I understand that with % error, you need the literature value in order to calculate it, and that it's also important because then with the % error you could then talk about the accuracy of your data in the IA. But if there's no such literature value to work off, then there's no method to calculate % error and therefore no way to talk about accuracy.... or is there another method/calculation I can use that still will indicate the accuracy of my results?

I know so far that with standard deviation, I can write about data variability, and with standard error, if the error bars aren't overlapping, I can mention that they are likely to be statistically significantly different. (though I know that in Chemistry IAs, there's no need to include error bars in our processed data graphs: that's only for biology and physics)

And also, just with some other questions: how long are our IAs generally supposed to be? I know that there isn't any word limit, but I had a friend of mine go up to 6,000 words... whilst mine remained at a sad 2,000.

My general (and very basic) outline for IAs is that I should have at least 1 page for my conclusion, 1+ pages for my Evaluation. I'm not quite sure how much background information I should provide, because in my opinion, I don't think it's a major focus in the IA, so generally background information falls to just under half a page or so. In terms of processed data, I've also found myself sticking to making just one processed data table, and one graph.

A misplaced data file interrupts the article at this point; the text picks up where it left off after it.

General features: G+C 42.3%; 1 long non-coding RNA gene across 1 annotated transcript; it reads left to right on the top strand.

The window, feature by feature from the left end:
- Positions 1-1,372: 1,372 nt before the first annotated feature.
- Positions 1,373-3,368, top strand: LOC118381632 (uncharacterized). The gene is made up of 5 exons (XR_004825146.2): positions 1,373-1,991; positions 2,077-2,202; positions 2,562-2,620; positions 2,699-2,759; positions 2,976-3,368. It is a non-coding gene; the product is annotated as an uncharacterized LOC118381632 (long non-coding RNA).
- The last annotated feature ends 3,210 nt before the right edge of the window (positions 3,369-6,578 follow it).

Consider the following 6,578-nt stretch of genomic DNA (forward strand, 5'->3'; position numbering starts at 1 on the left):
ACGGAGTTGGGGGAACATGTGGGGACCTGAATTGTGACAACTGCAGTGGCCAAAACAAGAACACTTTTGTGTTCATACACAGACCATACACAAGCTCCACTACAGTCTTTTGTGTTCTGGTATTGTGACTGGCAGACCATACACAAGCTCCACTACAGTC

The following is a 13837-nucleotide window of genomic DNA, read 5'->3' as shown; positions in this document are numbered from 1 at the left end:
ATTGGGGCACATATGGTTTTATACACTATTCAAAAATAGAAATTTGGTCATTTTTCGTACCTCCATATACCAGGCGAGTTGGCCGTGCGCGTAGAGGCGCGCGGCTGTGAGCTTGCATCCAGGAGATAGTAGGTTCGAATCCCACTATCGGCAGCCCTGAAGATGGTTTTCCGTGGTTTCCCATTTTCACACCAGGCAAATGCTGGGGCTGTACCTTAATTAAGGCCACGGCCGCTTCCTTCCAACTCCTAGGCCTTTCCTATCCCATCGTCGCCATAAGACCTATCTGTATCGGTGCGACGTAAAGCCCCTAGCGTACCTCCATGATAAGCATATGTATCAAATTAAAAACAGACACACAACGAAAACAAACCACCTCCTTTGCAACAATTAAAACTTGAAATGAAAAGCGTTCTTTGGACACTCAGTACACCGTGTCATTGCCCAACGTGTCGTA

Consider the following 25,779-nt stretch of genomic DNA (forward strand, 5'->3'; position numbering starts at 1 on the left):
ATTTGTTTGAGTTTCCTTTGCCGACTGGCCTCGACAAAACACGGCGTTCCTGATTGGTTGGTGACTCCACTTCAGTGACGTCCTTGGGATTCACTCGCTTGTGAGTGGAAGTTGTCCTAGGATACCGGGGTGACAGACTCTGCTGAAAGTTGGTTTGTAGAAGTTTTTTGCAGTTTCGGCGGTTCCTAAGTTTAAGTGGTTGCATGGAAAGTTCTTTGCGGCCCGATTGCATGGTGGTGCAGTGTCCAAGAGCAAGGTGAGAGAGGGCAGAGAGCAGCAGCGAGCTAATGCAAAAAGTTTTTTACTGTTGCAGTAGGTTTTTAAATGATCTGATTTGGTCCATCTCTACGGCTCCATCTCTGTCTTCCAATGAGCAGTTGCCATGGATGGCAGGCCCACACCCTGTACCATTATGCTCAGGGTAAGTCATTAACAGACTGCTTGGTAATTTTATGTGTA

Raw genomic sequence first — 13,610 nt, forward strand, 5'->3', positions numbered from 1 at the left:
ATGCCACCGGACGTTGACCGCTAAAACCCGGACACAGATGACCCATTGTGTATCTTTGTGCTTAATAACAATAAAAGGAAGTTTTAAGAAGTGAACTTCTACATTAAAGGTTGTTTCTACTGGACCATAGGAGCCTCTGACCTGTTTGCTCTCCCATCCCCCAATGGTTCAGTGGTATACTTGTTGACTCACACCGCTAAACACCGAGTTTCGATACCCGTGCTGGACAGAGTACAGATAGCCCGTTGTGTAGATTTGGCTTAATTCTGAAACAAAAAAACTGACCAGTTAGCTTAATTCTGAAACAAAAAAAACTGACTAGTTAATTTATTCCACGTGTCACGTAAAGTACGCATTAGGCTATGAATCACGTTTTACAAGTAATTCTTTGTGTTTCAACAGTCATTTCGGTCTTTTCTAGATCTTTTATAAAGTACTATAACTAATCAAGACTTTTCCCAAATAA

Should I be adding more into my IAs?

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With % error, there are many ways you can calculate it. I have personally never been taught a way that uses the literature value! Rather, I work it out using a method that I will explain in a second and then use this error alongside the measurement and the literature value that you have found (or the trend that you would expect according to the e.g. kinetic theory) to explain whether or not my results are accurate and follow what should be expected.

First of all, you are going to need to work out average uncertainty for every trial. I'm assuming that at each variant, you will have at least 3 trials, so you are going to need to determine an average uncertainty. Use the formula that (hopefully) your teacher has given you.

After you have done that (and you also have the average results for each of the trials), the percentage error for each variant will be:

(average uncertainty of the measurement) / (average measurement) x 100

For example, if you were measuring the effect of increasing the weight of Mg on its rate of reaction with HCl, if your average measurement for time at a Mg weight of 5.00g is 10.23 seconds, and your average uncertainty is 0.43 seconds, then your percentage error will be (0.43) / (10.23) x 100 = 4.2%